Tuesday, October 11, 2005
This looks like a hobbyhorse I can ride
John Tierney's column in the NYT today begins thus:
Journalists and legal scholars have been decrying "cronyism" and calling for "mainstream" values when picking a Supreme Court justice. But how do they go about picking the professors to train the next generation of journalists and lawyers?
Without naming names, Tierney then continues with a reminder of the evidence suggesting political bias in the academy, specifically looking at how law schools are filled with faculty who predominantly give money to (and presumably vote for) the Democratic party.
This column serves as a good example of the "Your question reminds me of an answer I'd like to give" phenomenon. Look at the hook to his column, regarding the critique of cronyism. It cannot be denied that various esteemed members of the conservative punditocracy have been as adamant about the cronyism charges viz. Miers, as the center or the left. See this post by Kaimi, which provides links for George Will, Charles Krauthammer, Randy Barnett, Bill Kristol, and Steve Bainbridge. These are all conservative "journalists" or "legal scholars."
In concluding his piece, Tierney writes: "As long as the professors look different, why worry if they think the same?" Tierney may have a point here and I'm not saying that real intellectual diversity, which I hasten to add is not the same as partisan-diversity, is not a desideratum in law schools for both students and faculty. But it seems strange to launch a critique of the lack of intellectual diversity from the platform of the Miers nomination, which has been opposed by a stunning array of principled conservatives, centrists, and progressives precisely on the grounds of cronyism. If I'm missing something here, let me know.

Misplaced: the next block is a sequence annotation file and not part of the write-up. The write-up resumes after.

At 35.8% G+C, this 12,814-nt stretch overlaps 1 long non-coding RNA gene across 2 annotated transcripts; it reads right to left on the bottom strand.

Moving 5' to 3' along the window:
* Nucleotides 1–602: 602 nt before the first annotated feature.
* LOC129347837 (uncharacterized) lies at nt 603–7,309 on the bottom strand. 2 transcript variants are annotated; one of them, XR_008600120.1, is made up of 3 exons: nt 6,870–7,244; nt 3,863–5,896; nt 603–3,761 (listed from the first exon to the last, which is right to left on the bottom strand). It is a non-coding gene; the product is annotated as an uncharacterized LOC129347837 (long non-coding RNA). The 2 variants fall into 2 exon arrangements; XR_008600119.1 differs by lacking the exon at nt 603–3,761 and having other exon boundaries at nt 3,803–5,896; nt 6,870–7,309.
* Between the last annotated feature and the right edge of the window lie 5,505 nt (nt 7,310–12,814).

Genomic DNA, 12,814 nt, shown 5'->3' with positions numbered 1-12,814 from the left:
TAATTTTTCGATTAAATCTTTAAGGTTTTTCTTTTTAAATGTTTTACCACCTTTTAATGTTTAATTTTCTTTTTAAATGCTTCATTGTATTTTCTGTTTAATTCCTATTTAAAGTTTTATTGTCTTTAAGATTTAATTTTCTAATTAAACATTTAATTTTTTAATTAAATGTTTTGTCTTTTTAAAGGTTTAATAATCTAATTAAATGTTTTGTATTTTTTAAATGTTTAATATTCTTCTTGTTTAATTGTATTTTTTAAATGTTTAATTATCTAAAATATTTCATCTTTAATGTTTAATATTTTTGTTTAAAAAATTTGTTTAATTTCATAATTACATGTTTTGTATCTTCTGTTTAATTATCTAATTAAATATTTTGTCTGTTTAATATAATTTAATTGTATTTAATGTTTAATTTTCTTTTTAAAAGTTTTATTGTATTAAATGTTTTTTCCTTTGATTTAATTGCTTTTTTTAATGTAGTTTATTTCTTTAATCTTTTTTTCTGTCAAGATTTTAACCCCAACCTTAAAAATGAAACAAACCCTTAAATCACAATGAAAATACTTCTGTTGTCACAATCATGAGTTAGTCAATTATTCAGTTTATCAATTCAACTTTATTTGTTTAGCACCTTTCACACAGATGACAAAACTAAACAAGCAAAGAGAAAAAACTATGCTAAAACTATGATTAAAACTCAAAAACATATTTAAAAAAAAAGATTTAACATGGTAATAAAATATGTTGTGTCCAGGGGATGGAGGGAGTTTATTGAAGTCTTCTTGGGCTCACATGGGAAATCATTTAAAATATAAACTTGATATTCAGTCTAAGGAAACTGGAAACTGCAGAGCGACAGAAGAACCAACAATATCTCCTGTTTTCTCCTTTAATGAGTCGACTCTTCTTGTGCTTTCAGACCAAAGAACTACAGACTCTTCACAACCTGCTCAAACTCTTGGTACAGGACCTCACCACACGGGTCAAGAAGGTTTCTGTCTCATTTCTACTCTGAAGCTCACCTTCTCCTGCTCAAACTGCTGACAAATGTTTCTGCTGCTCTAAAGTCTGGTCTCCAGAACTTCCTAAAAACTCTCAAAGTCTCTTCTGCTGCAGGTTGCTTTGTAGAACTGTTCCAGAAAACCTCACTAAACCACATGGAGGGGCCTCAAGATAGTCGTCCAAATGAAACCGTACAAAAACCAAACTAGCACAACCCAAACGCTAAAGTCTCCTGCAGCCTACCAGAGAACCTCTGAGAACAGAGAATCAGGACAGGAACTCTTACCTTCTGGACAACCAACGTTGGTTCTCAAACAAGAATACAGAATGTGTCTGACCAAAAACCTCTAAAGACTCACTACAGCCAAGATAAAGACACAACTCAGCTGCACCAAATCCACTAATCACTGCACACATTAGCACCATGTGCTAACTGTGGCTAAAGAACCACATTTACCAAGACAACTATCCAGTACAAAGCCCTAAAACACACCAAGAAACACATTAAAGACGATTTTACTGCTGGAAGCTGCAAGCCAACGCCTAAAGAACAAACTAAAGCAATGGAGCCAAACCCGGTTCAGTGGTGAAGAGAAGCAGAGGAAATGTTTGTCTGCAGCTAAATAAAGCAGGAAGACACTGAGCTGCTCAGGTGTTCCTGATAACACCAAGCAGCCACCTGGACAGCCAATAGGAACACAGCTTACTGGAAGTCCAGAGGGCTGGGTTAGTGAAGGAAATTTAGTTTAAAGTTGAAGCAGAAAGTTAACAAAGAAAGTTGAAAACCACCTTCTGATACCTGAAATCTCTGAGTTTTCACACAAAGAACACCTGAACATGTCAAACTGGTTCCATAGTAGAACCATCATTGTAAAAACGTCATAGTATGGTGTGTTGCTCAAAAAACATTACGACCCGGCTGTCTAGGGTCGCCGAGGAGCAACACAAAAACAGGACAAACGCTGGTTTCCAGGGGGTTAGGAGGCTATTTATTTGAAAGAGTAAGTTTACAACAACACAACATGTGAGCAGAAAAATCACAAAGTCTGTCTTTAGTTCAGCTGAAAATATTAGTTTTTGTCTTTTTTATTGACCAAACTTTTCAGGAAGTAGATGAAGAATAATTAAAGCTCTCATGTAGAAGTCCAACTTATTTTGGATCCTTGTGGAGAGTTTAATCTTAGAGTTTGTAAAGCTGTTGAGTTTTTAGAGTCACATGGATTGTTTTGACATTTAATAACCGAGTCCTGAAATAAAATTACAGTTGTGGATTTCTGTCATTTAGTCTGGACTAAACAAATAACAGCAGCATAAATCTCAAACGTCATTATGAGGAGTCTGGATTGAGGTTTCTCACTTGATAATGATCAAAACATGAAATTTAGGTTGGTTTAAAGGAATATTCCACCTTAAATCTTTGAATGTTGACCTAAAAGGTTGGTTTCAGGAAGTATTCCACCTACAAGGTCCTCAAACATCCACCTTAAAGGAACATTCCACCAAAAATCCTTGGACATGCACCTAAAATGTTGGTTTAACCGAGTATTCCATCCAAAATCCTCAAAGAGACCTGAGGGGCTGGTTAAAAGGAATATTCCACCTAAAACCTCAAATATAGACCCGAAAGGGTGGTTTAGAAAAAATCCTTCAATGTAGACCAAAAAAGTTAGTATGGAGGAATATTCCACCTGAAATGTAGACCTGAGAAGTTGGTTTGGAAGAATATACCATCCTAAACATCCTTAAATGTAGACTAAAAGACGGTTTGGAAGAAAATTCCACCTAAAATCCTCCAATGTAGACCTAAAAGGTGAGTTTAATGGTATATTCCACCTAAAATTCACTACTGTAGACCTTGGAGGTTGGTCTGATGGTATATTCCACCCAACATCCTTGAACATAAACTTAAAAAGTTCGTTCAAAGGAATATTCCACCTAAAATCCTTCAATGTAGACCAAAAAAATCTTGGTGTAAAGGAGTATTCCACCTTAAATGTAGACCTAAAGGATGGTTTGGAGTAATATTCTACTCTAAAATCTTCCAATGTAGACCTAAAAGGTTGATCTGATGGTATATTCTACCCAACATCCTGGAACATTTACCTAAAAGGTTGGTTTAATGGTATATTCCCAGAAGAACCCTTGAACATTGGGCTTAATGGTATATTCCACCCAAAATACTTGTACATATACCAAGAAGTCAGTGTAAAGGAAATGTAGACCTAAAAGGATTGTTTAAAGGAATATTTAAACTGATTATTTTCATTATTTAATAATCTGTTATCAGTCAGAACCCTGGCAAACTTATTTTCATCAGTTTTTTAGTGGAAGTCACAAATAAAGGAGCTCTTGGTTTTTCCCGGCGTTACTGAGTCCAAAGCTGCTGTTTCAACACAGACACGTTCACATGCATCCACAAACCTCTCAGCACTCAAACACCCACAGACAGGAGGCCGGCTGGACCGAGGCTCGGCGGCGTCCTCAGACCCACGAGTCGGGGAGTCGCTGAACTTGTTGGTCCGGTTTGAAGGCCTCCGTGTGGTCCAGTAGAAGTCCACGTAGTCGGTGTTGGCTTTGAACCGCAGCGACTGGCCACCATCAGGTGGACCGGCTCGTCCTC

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1. Tierney is trying to push losses to the other side. Evil liberals have to be at fault *somehow.* Remember our mantra words: elite. liberals. elite....evil.
2. Everyone (in the GOP) is upset that there is not a "brilliant," elite, professionally prominent, *female* conservative jurist/scholar/judge -- or more than one -- who could have served as a female John Roberts. Elite and smart enough to satisfy some Dems; socially conservative just enough to satisfy the religious right; and appellate law -"inside the D.C. beltway" enough to satisfy vocal libertarian GOP pundits and professors. Why aren't there more of these useful creatures? Tierney says, blame the liberal law schools. Why aren't there more "factories" that can produce the smart jurists the GOP needs? It's liberal cronyism that's at fault, not Bush's bad decision based on cronyism to select his own crony.
That's the "reasoning" I suppose. Good thing there's Times Select - hopefully no one will read his "pass the buck" partisan spewing.
Posted by: privacylaw | Oct 11, 2005 12:05:23 PM
I think that TimeSelect is already having an influence. Don't know about Tierny, but others are affected.
See Daily Kos at
Posted by: RP | Oct 11, 2005 6:28:10 PM